Tuesday, 15 October 2013

Living Well in Retirement - 5 Top Planning Tips

'When the student is ready the master appears.' 
Buddhist proverb

Do you believe in fate or karma? I've had plenty of occasions in my life where I've had reason to believe in both - none more so than stumbling across this article as I rummaged through a pile of papers in my office this time last year.

Thoughts of retirement had been running through my head for a while - and John and I had been working on being financially ready for many years. The article 'Going...Going...Gone: Thoughts on Retirement' by Brian Hawkins and Carol Barone published in Educause Quarterly No 4 in 2008 challenged me to think more widely and deeply about my retirement plans.

Like many I had believed that a successful retirement was all about financial planning. Hawkins and Barone suggested otherwise. Their recommendation was for four plans to be in place - a financial plan, an activities plan, a recreation plan and medical plan.

John and I duely considered this - took the advice provided - and, almost one year on, I can share with you how these plans are working for us!

The Activities Plan - what our day, week, month, year, and even next year look like was an essential starting point for us! We felt 'all at sea' until I purchased a Year Planner where we recorded commitments, appointments, visits to family, AFL football games we would attend and the like. We scheduled and planned getaways, visits to our beach house, major tasks and projects around the house - with start and completion dates - and began developing some rhythmns, routines and patterns in our lives. Finally the time has come when we feel have control of  our lives - what we do, and when, why and how we do it! We are making the most of every day, and that that's a great feeling!

The Recreation Plan  - what we 'play at' or do to follow and grow our interests, develop new skills and keep the brain cells firing has been incredibly rewarding for each of us! John's passion is music and he has indulged this interest for several hours daily. He has found a mentor and teacher online and delights in showing off and sharing his new skills and learning at every opportunity. A keen golfer John is planning to make it onto the golf course one day soon! To date there hasn't been time for that!

I had long dreamed of writing a blog - so I now write two - 'The Living Well in Retirement Challenge' and 'Apricot Tart'. I have found participating in the blogging community very rewarding. Given a Canon EOS 650D for my birthday I am a beginning photographer having only ever taken photos with my iphone prior to this. We are both gaining great enjoyment engaging with and pursuing our passions! It truly is one of retirement's great rewards.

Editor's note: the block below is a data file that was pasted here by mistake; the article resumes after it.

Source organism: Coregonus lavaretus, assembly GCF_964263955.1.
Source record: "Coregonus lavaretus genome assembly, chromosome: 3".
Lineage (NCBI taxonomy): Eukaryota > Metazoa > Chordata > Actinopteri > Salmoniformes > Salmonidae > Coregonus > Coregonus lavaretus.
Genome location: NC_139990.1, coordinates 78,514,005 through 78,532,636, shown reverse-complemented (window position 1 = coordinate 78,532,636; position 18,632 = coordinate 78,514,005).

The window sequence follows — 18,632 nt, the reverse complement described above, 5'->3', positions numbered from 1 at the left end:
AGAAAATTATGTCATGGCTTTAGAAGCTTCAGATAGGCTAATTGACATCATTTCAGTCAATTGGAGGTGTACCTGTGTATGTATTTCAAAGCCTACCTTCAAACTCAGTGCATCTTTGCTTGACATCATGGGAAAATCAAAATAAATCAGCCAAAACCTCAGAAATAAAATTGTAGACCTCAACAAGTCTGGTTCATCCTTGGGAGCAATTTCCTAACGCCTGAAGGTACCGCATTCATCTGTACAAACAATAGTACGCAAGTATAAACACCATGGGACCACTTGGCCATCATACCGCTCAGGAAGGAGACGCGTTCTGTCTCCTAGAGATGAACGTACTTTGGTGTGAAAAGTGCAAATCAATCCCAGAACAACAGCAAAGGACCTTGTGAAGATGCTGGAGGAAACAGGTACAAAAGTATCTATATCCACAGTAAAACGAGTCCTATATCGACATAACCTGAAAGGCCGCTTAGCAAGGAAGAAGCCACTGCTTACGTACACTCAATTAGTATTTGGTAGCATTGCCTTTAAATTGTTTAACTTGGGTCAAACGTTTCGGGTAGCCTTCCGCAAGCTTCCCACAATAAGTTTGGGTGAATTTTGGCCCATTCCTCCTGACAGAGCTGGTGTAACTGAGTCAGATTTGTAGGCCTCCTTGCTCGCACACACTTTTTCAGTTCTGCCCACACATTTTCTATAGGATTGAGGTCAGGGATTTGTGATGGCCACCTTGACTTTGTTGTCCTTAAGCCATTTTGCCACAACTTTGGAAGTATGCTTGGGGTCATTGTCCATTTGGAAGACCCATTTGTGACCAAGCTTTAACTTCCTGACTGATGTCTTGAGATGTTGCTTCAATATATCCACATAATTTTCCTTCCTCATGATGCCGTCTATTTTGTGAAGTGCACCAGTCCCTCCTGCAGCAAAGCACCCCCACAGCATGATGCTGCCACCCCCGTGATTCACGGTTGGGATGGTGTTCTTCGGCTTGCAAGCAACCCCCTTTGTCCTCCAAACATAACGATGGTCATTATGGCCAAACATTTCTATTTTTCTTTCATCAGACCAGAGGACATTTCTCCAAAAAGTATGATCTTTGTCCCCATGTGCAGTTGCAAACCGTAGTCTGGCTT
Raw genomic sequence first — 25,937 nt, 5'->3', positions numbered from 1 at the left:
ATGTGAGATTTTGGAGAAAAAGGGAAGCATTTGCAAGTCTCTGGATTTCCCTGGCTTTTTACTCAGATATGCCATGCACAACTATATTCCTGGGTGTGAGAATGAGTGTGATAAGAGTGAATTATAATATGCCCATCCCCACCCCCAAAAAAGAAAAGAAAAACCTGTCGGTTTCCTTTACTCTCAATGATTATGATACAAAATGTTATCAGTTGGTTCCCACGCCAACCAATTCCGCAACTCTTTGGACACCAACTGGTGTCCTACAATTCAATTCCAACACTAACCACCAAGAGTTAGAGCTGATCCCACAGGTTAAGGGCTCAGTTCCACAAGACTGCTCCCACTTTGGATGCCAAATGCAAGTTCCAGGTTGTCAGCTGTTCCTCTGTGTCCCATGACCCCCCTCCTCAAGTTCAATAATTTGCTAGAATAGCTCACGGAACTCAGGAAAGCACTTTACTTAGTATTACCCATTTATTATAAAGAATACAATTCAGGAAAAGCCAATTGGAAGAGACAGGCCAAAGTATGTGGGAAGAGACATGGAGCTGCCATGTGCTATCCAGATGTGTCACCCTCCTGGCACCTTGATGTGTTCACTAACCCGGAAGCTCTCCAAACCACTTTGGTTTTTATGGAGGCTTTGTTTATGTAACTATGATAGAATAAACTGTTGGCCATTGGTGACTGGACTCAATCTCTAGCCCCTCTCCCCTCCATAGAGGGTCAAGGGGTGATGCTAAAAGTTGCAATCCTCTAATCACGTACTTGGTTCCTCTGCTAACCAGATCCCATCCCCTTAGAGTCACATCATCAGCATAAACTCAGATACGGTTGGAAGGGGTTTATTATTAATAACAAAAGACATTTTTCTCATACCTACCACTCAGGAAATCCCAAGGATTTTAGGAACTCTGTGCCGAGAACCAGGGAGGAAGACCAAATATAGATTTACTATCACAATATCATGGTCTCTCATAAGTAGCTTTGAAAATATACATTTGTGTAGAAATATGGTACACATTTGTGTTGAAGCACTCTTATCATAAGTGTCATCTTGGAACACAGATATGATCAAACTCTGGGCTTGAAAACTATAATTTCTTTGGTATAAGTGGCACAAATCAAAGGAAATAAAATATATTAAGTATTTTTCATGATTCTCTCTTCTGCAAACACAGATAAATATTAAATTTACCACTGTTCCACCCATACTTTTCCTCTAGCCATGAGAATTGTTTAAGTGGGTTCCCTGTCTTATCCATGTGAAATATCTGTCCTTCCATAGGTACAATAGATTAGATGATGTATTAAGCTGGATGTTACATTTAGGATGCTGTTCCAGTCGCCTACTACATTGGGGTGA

The Medical Plan - this is so important! In my retirement finally I have time to think about myself. I've had time to get my health on track - making significant lifestyle changes. These have included getting back into regular exercise, eating a healthy and tasty diet, reducing stress and fatigue and improving my mental health and wellbeing all round. I've lost weight, am fitter, stronger and more flexible - and I'm feeling great! We have also reviewed our medical insurance cover to ensure it reflects and meets our needs as we are getting older, as well as exploring and familiarising ourselves with our entitlements, as older Australians, under Medicare.

The Financial Plan - we have spent time with our financial planner and accountant in order to understand all the elements of our new financial situation. As we are new to retirement we have also set aside time each quarter to sit together to monitor and review our financial position, budgeting and cashflowing the next few months to ensure we are living within our new means. Like many we have been anxious about that old elephant in the room - 'Will we have enough money?'  I am pleased to report that this planned approach is working and we are able to make decisions and adjustments regarding finances that maximise the quality of our lifestyle.